Twas the night before Christmas and all 'round my hips
Were Fannie May candies that had sneaked past my lips.
Fudge brownies were stored in the freezer with care
In hopes that my thighs would forget they were there.
While Mama in her girdle and I in chin straps
Had just settled down to sugar-borne naps.
When out in the pantry there arose such a clatter
I sprang from my bed to see what was the matter.
Away to the kitchen I flew like a flash
Tore open the icebox then threw up the sash.
The marshmallow look of the new-fallen snow
Sent thoughts of a binge to my body below.
When what to my wandering eyes should appear:
A marzipan Santa with eight chocolate reindeer!
That huge chunk of candy so luscious and slick
I knew in a second that I'd wind up sick.
The sweet-coated Santa, those sugared reindeer
I closed my eyes tightly but still I could hear;
On Pritzker, on Stillman, on weak one, on TOPS,
A Weight Watcher dropout from sugar detox.
From the top of the scales to the top of the hall
Now dash away pounds now dash away all.
Dressed up in Lane Bryant from my head to night-dress
My clothes were all bulging from too much excess.
My droll little mouth and my round little belly
They shook when I laughed like a bowl full of jelly.
I spoke not a word but went straight to my work
Ate all of the candy then turned with a jerk.
And laying a finger beside my heartburn
I gave a quick nod, toward the bedroom I turned.
I eased into bed, to the heavens I cry
If temptation's removed I'll get thin by and by!
And I mumbled again as I turned for the night
In the morning I'll starve...'til I take that first bite!
Merry Christmas Friends and many Blessings to all,
Use the bottom below and send a free postcard - no postage to our troops to show them we are thinking of them.
I live in Florida and you wouldn't know it was Christmas by the weather here, a balmy 80 something degrees. No sweaters, no boots, no scarves - we are living in shorts and flip flops in the middle of December. The palm trees dance.
I long to see and experience a White Christmas. The closest thing to white is the white sand on our beaches.
You know the feeling, you can't wait for something, you get all excited with the anticipation and when it finally arrives it becomes a chore? That is how I felt this year about Christmas decorating. I couldn't wait to put away all my fall decorations and start with the Christmas stuff, but as hours turned into days I was dreading pulling out the boxes, sorting throught the stuff and deciding on a theme for this year's Christmas.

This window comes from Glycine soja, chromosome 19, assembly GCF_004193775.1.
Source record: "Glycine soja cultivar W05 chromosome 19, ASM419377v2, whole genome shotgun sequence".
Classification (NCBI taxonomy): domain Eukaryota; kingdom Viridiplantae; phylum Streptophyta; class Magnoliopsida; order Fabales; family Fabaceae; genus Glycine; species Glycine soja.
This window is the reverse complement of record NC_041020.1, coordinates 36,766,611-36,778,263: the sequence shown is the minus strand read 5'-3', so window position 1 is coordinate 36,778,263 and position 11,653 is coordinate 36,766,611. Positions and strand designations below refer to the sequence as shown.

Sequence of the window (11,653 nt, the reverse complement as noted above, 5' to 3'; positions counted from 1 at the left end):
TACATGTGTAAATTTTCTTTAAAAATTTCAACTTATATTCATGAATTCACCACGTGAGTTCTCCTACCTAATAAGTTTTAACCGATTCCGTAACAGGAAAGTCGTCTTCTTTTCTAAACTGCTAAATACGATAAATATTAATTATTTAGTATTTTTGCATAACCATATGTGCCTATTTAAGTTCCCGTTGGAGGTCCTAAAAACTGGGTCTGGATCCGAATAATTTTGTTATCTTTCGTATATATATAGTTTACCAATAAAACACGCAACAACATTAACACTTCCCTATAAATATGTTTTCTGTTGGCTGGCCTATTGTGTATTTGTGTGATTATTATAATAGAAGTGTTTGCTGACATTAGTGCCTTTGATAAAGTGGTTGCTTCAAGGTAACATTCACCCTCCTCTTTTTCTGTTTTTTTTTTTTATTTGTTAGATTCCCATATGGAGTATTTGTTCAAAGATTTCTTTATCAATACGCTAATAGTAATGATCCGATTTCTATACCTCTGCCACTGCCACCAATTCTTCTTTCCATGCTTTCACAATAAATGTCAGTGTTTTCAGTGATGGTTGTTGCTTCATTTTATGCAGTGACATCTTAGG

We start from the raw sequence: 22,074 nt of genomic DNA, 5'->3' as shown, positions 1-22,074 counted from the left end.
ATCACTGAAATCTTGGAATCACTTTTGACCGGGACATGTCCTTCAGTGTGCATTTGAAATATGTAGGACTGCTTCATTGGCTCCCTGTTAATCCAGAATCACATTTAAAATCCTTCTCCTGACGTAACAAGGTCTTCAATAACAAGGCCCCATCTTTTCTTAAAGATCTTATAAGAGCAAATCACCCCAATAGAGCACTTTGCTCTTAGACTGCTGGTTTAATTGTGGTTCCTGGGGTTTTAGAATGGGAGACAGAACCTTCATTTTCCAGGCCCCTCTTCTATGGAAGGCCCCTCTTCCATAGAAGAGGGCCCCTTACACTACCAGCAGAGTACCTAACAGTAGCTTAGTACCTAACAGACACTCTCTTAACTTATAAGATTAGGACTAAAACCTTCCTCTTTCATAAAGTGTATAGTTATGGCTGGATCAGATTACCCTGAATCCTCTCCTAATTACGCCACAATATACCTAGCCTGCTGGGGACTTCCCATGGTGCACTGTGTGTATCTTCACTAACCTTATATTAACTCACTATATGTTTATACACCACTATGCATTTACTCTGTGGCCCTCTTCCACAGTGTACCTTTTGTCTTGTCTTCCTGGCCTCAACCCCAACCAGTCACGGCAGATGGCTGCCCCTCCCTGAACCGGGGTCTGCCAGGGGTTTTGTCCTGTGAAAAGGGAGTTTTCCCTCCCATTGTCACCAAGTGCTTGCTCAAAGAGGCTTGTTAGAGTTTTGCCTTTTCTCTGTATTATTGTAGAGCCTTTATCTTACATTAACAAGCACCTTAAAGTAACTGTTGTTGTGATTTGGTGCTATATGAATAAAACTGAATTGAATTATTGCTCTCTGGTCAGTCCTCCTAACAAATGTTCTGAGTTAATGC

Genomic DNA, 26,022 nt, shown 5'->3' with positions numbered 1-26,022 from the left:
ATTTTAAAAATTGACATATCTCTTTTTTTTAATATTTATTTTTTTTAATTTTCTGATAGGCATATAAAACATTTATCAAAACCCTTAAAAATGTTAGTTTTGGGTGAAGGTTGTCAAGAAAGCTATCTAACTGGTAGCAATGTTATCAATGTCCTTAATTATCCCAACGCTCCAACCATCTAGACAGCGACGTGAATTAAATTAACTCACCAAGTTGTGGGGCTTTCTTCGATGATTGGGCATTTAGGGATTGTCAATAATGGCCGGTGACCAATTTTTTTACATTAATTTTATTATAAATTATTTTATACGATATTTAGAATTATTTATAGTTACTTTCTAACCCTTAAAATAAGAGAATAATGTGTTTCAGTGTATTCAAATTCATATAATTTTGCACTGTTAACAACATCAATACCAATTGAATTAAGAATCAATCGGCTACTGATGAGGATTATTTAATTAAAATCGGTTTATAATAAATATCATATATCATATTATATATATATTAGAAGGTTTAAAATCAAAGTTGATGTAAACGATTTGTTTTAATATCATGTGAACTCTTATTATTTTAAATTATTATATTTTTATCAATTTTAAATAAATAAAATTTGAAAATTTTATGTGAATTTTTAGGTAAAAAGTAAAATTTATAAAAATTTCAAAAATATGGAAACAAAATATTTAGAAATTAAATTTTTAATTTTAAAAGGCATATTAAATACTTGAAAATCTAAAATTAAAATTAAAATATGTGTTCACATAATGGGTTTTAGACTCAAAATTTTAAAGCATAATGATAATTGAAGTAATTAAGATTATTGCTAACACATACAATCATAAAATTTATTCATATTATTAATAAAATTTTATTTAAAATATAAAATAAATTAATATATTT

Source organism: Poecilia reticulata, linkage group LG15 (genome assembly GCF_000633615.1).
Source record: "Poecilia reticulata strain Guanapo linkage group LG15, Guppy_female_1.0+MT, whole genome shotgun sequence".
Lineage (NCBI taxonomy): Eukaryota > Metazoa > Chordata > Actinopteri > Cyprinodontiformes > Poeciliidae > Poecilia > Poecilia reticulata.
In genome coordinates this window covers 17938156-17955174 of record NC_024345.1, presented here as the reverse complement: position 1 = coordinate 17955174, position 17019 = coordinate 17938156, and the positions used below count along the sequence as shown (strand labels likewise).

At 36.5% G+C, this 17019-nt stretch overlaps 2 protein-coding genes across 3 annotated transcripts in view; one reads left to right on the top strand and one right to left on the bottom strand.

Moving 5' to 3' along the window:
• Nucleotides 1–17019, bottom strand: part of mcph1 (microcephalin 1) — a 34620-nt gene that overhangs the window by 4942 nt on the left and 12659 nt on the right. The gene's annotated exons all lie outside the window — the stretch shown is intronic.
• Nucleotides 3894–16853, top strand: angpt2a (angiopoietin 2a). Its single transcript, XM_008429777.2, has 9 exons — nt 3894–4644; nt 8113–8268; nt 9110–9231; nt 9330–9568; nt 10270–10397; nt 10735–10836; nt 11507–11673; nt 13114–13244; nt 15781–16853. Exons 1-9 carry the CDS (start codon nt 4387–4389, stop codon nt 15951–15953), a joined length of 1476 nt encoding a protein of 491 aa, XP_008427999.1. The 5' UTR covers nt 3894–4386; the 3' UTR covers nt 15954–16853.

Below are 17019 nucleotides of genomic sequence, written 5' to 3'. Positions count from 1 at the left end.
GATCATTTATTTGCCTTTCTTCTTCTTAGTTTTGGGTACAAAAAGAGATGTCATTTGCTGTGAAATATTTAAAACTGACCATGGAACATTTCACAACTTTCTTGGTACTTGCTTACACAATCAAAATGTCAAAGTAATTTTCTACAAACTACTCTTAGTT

So, this year I am still LUCKY to have my 20 year old living at home (and going to college) and decided to let her make the decisions. She decided on a real Christmas tree that she would decorate with all different types of ornaments (no theme this year), so she strung the lights and started on hanging the ornaments. I think it turned out BEAUTIFUL, just like her !!!!
* Invite 8 to 12 people, keeping in mind that having more guests results in more variety of treats. Make the same kind of cookie or candy, allowing 1 dozen for each person participating. You might also encourage them to bring an extra dozen for sampling at the party.
* Ask what each person is making to avoid duplicates. There's no point to the exchange if everyone arrives with sugar cookies.
* Have participants bring empty containers or resealable plastic bags to collect their goodies. If the gathering is small, they may want to bring the batches already individually wrapped. Also have guests bring a copy of their recipe for each person.
* You can keep your menu to a minimum by focusing on the sweet treats. Simply serve a selection of beverages and the extra cookies and candies. Of if you prefer, offer a few hot and cold appetizers.
* As people arrive, set out the cookies and candies on a long table, leaving enough room for folks to walk around. Label the containers with the recipe name.
* Near the end of the party, have guests fill their containers with a dozen of each kind of cookie and candy.
* For party favors, gather all the different recipe cards into bundles, tie with festive ribbons and hand them out as guests leave.
White Chocolate Raspberry Thumbprints
• 38 Servings
• Prep: 25 min. + chilling Bake: 10 min./batch + cooling
• 3/4 cup butter, softened
• 1/2 cup packed brown sugar
• 2 eggs, separated
• 1-1/4 cups all-purpose flour
• 1/4 cup baking cocoa
• 1-1/4 cups finely chopped pecans or walnuts
• 4 ounces white baking chocolate, coarsely chopped
• 2 tablespoons butter
• 1/4 cup seedless raspberry jam
• In a small bowl, cream butter and brown sugar until light and fluffy. Beat in egg yolks. Combine flour and cocoa; gradually add to creamed mixture and mix well. Cover and refrigerate for 1-2 hours or until easy to handle.
• In a shallow bowl, whisk egg whites until foamy. Place nuts in another shallow bowl. Shape dough into 1-in. balls. Dip in egg whites, then roll in nuts.
• Using a wooden spoon handle, make an indentation in center of each cookie. Place 1 in. apart on greased baking sheets. Bake at 350° for 8-10 minutes. Remove to wire racks to cool.
• In a microwave, melt white chocolate and butter at 70% power for 1 minute; stir. Microwave at additional 10- to 20-second intervals, stirring until smooth. Spoon about 1/2 teaspoon into each cookie. Top each with about 1/4 teaspoon jam. Store in an airtight container. Yield: about 3 dozen.